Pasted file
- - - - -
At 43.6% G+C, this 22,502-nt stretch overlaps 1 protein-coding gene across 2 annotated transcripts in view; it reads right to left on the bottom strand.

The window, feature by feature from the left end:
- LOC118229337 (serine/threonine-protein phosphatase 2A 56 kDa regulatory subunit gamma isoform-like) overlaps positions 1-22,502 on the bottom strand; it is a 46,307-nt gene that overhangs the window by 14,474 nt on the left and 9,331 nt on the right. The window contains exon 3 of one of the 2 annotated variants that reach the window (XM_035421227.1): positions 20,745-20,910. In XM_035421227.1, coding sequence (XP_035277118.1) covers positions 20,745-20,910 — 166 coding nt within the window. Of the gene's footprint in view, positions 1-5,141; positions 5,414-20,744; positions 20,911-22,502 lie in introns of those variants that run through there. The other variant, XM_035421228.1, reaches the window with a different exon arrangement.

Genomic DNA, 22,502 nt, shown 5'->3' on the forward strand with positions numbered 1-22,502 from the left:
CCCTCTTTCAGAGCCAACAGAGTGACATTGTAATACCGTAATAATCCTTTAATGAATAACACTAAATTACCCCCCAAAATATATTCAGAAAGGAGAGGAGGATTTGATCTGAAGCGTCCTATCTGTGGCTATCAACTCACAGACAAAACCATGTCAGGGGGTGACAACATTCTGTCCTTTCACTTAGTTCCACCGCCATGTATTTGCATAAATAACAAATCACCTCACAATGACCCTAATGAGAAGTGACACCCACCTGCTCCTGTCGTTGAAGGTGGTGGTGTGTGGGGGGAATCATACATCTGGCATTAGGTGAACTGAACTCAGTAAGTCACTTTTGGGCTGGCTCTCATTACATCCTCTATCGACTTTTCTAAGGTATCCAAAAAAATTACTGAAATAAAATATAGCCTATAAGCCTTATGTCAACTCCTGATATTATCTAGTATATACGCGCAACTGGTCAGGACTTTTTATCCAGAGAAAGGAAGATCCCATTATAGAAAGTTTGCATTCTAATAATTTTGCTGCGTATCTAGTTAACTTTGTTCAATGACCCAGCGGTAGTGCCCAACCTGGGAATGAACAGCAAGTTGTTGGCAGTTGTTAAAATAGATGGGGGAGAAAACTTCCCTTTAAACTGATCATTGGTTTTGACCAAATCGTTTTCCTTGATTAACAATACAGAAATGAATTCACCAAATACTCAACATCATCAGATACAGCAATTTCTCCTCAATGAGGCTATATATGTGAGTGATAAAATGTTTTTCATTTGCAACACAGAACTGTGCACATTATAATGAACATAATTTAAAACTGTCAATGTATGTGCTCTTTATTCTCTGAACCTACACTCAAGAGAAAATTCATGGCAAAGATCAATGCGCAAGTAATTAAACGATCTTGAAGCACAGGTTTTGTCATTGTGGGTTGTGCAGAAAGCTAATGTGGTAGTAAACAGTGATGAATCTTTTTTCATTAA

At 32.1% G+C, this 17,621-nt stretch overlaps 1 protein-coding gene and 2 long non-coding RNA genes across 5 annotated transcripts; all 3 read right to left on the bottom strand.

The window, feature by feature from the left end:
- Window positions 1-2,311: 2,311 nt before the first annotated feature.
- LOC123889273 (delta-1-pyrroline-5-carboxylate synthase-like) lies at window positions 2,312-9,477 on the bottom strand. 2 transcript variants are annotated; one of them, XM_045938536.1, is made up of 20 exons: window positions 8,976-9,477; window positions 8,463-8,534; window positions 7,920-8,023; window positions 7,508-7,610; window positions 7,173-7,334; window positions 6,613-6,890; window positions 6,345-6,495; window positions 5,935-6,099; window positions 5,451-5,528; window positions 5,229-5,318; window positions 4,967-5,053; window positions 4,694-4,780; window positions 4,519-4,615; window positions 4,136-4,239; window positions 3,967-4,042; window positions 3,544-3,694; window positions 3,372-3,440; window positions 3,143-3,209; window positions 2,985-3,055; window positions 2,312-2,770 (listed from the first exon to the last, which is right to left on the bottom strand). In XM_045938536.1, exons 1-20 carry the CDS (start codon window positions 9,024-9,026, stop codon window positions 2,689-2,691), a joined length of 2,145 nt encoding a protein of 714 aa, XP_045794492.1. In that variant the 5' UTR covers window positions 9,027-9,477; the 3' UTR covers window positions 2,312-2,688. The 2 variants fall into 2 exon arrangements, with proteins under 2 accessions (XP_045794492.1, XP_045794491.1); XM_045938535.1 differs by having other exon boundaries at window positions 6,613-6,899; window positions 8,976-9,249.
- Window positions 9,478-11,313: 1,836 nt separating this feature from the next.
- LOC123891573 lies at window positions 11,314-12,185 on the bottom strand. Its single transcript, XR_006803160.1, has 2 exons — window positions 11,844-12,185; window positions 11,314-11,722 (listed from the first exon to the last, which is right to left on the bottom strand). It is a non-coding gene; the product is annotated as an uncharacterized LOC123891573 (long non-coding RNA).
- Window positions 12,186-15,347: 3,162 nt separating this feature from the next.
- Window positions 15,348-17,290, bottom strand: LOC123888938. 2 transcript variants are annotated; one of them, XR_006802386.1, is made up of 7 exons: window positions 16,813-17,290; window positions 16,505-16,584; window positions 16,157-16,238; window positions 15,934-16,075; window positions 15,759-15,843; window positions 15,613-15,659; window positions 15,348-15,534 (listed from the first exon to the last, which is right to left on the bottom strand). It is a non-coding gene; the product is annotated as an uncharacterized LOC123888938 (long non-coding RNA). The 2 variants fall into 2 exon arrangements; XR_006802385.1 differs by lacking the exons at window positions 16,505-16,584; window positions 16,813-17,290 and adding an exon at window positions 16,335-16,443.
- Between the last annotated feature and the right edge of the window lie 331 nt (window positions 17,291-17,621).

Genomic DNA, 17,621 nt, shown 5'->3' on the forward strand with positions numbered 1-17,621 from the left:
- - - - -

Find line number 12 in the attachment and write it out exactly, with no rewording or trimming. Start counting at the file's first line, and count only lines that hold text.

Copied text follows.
- Window positions 12,186-15,347: 3,162 nt separating this feature from the next.